It was reported Thursday afternoon that a federal government official misspoke.
Christopher Reynolds of the Canadian Press reported that Health Minister Jean-Yves Duclos, transport, and public safety ministers said in a release that the CBSA statement from Wednesday was "provided in error." Canadian trucks will have to be vaccinated to avoid quarantine and a pre-arrival molecular test, beginning this weekend.
The previous mandate that would have seen all truckers crossing the Canadian border be vaccinated has now been partially reversed.
Instead of all drivers needing the vaccine, Canadian drivers will instead be able to cross without whereas the mandate will go into effect for American drivers this Saturday.
The change comes as some voices in the trucking industry called for the mandate to be stopped, citing the impact it could have on the supply chain.
One of those voices is Darryl Shirley, the Maintenance Manager for Bert Baxter Transport Limited, who had some choice words for the policy.
"Truth to tell, our reaction to that was we thought it was the stupidest thing in the world," said Shirley, "The vaccination mandate, the PCR test being needed at the border, is counterproductive and also in our opinion, it's very late. There's no stopping this, all this testing we're doing is a big waste of money.
"Them bringing in the vaccine mandates for the truckers, that would have actually slowed the flow of goods across the border immensely. They're still going to do it because the American truckers aren't allowed without the vaccine."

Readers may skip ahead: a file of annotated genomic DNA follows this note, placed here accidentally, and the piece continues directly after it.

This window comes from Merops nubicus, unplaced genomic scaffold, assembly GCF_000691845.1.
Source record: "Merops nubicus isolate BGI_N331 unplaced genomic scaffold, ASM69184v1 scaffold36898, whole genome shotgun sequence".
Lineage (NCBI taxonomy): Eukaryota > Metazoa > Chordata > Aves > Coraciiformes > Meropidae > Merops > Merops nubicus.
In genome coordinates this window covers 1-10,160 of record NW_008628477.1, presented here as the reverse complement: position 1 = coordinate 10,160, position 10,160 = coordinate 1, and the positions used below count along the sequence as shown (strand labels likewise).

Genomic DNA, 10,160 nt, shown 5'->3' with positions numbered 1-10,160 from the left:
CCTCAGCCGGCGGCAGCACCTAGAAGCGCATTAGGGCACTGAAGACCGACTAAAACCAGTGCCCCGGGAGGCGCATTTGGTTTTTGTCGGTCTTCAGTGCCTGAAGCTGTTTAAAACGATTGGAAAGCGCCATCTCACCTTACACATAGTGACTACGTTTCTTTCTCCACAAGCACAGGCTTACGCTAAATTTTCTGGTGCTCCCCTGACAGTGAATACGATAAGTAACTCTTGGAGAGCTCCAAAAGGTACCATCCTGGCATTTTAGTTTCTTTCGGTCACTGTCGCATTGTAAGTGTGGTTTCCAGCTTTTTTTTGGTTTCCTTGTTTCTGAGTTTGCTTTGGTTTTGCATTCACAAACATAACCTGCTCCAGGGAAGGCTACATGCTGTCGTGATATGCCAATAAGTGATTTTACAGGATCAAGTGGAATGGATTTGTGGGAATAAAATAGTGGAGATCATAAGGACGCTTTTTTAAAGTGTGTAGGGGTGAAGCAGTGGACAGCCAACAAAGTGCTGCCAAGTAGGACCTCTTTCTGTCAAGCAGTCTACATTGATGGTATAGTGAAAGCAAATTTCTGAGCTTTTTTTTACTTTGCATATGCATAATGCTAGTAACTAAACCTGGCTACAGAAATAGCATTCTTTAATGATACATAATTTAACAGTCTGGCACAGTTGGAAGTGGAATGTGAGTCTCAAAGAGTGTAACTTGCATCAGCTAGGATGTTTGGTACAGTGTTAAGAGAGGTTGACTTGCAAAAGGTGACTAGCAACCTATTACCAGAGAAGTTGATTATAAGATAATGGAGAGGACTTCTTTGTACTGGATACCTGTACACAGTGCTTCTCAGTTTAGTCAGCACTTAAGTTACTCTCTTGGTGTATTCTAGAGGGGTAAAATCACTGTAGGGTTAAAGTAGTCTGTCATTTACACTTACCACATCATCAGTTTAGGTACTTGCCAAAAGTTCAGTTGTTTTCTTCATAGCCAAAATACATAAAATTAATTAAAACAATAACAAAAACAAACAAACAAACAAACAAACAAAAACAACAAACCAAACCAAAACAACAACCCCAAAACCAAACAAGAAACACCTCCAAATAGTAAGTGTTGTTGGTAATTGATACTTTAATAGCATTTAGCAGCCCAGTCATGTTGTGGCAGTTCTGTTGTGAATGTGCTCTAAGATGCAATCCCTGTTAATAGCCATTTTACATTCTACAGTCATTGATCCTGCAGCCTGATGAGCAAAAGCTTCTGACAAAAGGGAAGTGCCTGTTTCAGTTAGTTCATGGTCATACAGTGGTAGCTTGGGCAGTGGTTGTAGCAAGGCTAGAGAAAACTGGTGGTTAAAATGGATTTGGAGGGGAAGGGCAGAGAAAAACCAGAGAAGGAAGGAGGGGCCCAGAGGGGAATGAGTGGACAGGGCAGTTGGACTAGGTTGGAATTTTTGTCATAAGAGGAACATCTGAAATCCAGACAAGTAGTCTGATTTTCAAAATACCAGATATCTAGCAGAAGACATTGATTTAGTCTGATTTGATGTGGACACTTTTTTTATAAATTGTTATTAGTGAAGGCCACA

Shirley says we'll likely see the effect of the policy reflected in the cost of goods and services.
"I don't know how many trucks that's going to take out of circulation across that border, but it's going to be huge. If you think goods and services are affected now," said Shirley, "Wait for the next couple of weeks and you'll see that really go downhill."
On the upside, there may be an opportunity for Canadian drivers since American truckers will be unable to fulfill any cross-border contracts.
"It does provide some more opportunities. I'm sure a lot of Americans won't be coming north and the Canadian truckers will be able to pick up more loads and come up north," said Shirley, "But we don't have enough trucks up here to facilitate all the goods that need to come up here. there are not enough truckers in the world right now anyways."
That opportunity may be short-lived, as the United States government is issuing a similar mandate, with unvaccinated Canadian truckers needing to quarantine once they cross the border that is set to take effect on the 22nd.
At the very least, Shirley reports that the business seems to be approaching pre-pandemic levels, after what has been a tumultuous pair of years for the industry.